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Crider v. Duvall

Decided: May 7, 1962.

CRIDER
v.
DUVALL, ETC.



Two appeals in one record from the Circuit Court for Montgomery County; Pugh, J.

Brune, C. J., and Henderson, Hammond, Horney and Marbury, JJ.

Per Curiam

The appellant Crider, who was injured when he fell down the stairs as he was leaving a Christmas party given by his

employer, was awarded a verdict by a jury which was taken from him by the action of the trial court in granting judgment n.o.v. for the defendant, the employer's landlord. The appeal challenges the validity of the court's action.

Crider's employer had had a place of business on the second floor of a new building in Kensington under lease for a month or so when the Christmas party was given. Access was gained from the rear by four steps and from the front by a stairway of nineteen or more steps. Crider, an outside worker, was familiar with both entrances, having visited the company headquarters regularly once a day. He had gone up and down the front stairs at least once on the day of the accident.

Crider's claim of negligence is that the front stairs were unlighted save for light which emanated from the second floor premises of his employer when the door was open, and that there was no handrail. If we assume that the question of primary negligence was one for the trier of fact, Crider cannot prevail if he was guilty of contributory negligence as a matter of law. He argues that it was for the jury to decide (1) whether he was intoxicated to the point of staggering when he fell, as the defendant below claimed, or sober after four beers, as he says he was; and (2) whether his conduct in attempting to go down the stairs in total darkness, as he says he did, was reasonable under the circumstances. His version of the occurrence is that as he left the party, after having been there for hours, light streaming from the open door illuminated the stairway, and that as he went through the door, either he closed it or "someone else pushed it shut." When the door closed, he says it was pitch black and he could not see anything. Despite this, Crider testified that he then "took about two steps and reached over to where the handrail should have been and I missed the wall and lost my balance." It did not occur to him, he says, to reopen the door before he moved.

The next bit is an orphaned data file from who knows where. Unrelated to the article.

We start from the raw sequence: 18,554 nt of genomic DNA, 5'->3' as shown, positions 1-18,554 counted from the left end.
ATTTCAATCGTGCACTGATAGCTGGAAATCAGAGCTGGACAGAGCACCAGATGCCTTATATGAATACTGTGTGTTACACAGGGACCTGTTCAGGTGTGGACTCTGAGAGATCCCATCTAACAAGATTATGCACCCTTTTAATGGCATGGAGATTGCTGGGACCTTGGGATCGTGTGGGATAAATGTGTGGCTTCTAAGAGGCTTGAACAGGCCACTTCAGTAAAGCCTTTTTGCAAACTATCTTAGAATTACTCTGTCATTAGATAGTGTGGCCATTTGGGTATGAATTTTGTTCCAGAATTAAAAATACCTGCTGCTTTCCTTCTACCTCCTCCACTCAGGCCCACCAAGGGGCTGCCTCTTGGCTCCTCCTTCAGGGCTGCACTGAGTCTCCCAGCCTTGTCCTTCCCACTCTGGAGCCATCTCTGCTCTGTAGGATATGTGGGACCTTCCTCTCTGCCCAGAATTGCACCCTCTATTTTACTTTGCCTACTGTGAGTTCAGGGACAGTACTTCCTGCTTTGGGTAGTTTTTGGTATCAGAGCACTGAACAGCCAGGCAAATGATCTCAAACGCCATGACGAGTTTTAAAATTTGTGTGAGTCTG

If it be assumed that Crider's testimony that he was sober was accurate, we think reasonable minds would unite in believing that he inexcusably brought harm on himself by failing to act as a man of ordinary prudence and caution would have acted under the circumstances. All he needed to do to be safe was to reopen the door, leave it open (which, as he

concedes, would have afforded ample light) and go down the steps. Instead, he chose to step out and grope in utter darkness when there was no need to do so. This, we hold, was contributory negligence as a matter of law. Tyler v. Martin's Dairy, Inc., 227 Md. 189. See also Hyde v. Blumenthal, 136 Md. 445; Jackson v. Hines, 137 Md. 621; and 1 Shearman & Redfield on Negligence (Rev. ed.), Sec. 131.

Judgment affirmed, with costs.

Disposition

Judgment affirmed, with ...


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